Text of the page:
Shuttleworth: Desktop Linux can be better than the Mac
For Ubuntu to beat the Mac, it has to beat the Mac at a user experience. Mark Shuttleworth understands this, and is investing appropriately.
Mark Shuttleworth addresses a range of interesting things in a recent interview, but there are two, in particular, that strike me. First, Mark acknowledges the obvious: The Mac is a superior usability experience. Second, however, while placating his upstream developer communities, he also notes that improving on their work is going to be critical to beating the Mac:
Canonical, the company behind Ubuntu, has historically been very, very deferential to what we call our upstream communities - GNOME, KDE, and so on - in the definition of the desktop experience. Our view, very strongly, is that they hold the real expertise in defining that. And that, as a distribution, our primary job is to be a very efficient conductor of their good work into the hands of users....
Because we've increasingly been engaged in the definition of the desktop experience for some of these consumer electronics products, however, we're now in a position to actually start engaging with those upstreams and investing in that desktop experience....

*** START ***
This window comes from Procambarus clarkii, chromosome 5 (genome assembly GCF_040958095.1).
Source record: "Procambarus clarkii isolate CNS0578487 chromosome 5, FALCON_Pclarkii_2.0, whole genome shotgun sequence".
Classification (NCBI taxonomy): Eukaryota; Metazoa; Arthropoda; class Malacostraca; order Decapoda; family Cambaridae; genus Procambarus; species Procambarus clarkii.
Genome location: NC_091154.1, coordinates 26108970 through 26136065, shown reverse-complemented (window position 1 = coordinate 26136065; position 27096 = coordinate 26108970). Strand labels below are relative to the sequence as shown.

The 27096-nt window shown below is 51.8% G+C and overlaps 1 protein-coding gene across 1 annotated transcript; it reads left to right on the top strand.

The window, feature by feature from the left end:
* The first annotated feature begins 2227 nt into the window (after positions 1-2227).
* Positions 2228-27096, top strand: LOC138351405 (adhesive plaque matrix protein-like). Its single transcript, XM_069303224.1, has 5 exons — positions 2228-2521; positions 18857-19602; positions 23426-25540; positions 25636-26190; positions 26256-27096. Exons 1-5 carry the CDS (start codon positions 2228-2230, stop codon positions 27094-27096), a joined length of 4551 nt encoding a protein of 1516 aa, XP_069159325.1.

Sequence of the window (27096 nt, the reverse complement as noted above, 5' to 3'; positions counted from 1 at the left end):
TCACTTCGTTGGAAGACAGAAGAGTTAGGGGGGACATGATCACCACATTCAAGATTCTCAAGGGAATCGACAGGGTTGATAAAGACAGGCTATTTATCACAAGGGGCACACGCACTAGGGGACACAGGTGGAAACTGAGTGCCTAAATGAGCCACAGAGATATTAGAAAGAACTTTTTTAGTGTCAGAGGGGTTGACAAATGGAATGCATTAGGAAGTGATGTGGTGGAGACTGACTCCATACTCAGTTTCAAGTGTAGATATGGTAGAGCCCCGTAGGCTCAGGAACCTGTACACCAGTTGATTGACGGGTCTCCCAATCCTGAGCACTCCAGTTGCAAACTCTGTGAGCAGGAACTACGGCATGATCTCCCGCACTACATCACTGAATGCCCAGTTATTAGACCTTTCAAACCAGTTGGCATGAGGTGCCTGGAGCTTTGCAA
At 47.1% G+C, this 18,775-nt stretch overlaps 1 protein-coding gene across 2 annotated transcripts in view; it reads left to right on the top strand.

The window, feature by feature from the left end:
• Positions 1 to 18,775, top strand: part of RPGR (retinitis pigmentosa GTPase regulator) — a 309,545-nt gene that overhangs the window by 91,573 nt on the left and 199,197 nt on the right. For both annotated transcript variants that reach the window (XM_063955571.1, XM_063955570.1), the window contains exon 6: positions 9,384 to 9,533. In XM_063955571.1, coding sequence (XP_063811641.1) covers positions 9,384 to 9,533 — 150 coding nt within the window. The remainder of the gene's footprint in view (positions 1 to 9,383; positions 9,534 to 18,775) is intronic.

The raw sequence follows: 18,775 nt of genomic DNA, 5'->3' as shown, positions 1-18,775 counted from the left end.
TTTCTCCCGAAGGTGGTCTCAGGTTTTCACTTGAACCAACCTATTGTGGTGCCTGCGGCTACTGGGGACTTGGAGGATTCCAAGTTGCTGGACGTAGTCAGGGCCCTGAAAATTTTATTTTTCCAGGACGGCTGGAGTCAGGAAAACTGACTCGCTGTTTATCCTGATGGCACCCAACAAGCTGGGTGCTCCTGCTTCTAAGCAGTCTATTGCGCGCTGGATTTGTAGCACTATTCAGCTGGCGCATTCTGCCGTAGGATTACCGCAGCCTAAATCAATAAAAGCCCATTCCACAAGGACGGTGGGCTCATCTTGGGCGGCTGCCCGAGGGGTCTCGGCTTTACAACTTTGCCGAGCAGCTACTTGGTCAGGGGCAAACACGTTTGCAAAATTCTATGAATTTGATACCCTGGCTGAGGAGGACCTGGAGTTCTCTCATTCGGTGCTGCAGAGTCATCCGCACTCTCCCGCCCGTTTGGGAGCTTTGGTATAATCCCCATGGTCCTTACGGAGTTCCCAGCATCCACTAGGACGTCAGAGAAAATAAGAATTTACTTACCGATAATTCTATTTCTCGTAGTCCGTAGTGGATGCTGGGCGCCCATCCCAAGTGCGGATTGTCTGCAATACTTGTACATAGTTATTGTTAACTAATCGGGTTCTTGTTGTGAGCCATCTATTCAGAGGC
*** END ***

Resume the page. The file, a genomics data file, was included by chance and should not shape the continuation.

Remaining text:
And so we started to build out a team that will focus on the specific user experiences..., and our goal, very simply, is to make sure the Free software ecosystem can deliver a Mac OS-like experience, or an experience that will compete with the Mac OS. We see Apple as the gold standard of the user experience. We believe that, while it can be a challenge, the innovation inherent in the Free software process can deliver an experience that is comparable and in many ways superior.
Mark is a wonderful diplomat, but I'm glad to see that he also recognizes the deficiencies of his upstream communities, even if he would never articulate it like that. Put baldly: The upstream developer communities that he references are developer communities, often without the expertise or.
To beat the Mac for usability, the emphasis can't be on developers. It has to be on users. Too often open-source developers forget the user. I'm glad that Mark has not.